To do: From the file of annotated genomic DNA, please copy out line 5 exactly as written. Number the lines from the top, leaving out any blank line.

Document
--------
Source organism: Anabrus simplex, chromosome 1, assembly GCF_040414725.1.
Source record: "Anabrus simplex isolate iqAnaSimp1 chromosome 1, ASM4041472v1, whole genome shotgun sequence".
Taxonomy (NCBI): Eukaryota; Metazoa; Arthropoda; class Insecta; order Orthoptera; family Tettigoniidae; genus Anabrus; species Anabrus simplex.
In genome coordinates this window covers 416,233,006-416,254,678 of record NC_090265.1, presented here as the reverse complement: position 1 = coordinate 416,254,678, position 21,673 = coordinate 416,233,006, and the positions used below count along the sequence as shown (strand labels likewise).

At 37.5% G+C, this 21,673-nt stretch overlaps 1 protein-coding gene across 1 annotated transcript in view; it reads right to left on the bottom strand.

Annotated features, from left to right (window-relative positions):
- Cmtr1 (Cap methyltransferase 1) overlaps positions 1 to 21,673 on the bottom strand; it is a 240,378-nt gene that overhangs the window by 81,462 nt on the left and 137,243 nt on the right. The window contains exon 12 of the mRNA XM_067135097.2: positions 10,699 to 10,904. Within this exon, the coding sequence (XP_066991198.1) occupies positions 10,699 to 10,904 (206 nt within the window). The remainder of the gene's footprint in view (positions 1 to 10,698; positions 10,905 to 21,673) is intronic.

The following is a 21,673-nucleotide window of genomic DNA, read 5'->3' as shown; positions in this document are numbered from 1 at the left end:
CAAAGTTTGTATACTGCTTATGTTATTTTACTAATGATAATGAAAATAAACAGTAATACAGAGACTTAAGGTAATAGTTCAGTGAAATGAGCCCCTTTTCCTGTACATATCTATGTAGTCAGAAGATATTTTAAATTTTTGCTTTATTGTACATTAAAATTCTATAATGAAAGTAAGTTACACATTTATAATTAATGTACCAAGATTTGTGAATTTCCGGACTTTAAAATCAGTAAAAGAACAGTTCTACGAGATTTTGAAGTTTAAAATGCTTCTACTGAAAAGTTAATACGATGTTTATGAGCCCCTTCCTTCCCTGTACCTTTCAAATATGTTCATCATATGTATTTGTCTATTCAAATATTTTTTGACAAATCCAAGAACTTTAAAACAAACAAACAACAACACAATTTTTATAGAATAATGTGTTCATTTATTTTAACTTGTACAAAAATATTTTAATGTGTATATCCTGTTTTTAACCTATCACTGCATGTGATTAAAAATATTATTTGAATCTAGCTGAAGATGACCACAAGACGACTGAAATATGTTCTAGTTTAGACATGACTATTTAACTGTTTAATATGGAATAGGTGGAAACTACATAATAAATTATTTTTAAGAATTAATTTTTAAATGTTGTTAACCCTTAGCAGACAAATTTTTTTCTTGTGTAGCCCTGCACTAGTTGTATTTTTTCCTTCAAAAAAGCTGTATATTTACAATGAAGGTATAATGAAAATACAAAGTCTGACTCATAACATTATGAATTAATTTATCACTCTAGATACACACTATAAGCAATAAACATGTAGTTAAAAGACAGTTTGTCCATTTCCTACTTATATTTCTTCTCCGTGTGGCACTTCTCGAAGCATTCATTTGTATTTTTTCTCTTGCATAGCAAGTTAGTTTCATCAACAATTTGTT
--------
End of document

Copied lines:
At 37.5% G+C, this 21,673-nt stretch overlaps 1 protein-coding gene across 1 annotated transcript in view; it reads right to left on the bottom strand.